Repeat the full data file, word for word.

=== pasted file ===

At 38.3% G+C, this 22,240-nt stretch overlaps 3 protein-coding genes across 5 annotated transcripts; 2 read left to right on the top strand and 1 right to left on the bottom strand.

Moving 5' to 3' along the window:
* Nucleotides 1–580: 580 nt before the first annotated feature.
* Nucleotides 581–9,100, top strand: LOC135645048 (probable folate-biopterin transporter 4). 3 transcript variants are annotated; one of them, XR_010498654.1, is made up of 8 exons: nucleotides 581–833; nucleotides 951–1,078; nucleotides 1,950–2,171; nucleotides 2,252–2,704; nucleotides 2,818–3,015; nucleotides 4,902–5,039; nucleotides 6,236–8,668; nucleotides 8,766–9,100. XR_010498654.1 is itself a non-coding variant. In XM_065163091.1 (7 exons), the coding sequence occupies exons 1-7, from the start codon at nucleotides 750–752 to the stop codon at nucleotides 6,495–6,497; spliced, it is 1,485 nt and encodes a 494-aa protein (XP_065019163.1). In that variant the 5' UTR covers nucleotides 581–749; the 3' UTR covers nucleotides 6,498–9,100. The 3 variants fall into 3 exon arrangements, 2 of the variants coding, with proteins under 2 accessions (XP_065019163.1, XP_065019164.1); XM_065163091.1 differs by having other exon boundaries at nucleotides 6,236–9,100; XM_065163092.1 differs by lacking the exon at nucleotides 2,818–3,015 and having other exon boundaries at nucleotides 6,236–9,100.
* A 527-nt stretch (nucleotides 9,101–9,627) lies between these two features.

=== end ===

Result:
At 38.3% G+C, this 22,240-nt stretch overlaps 3 protein-coding genes across 5 annotated transcripts; 2 read left to right on the top strand and 1 right to left on the bottom strand.

Moving 5' to 3' along the window:
* Nucleotides 1–580: 580 nt before the first annotated feature.
* Nucleotides 581–9,100, top strand: LOC135645048 (probable folate-biopterin transporter 4). 3 transcript variants are annotated; one of them, XR_010498654.1, is made up of 8 exons: nucleotides 581–833; nucleotides 951–1,078; nucleotides 1,950–2,171; nucleotides 2,252–2,704; nucleotides 2,818–3,015; nucleotides 4,902–5,039; nucleotides 6,236–8,668; nucleotides 8,766–9,100. XR_010498654.1 is itself a non-coding variant. In XM_065163091.1 (7 exons), the coding sequence occupies exons 1-7, from the start codon at nucleotides 750–752 to the stop codon at nucleotides 6,495–6,497; spliced, it is 1,485 nt and encodes a 494-aa protein (XP_065019163.1). In that variant the 5' UTR covers nucleotides 581–749; the 3' UTR covers nucleotides 6,498–9,100. The 3 variants fall into 3 exon arrangements, 2 of the variants coding, with proteins under 2 accessions (XP_065019163.1, XP_065019164.1); XM_065163091.1 differs by having other exon boundaries at nucleotides 6,236–9,100; XM_065163092.1 differs by lacking the exon at nucleotides 2,818–3,015 and having other exon boundaries at nucleotides 6,236–9,100.
* A 527-nt stretch (nucleotides 9,101–9,627) lies between these two features.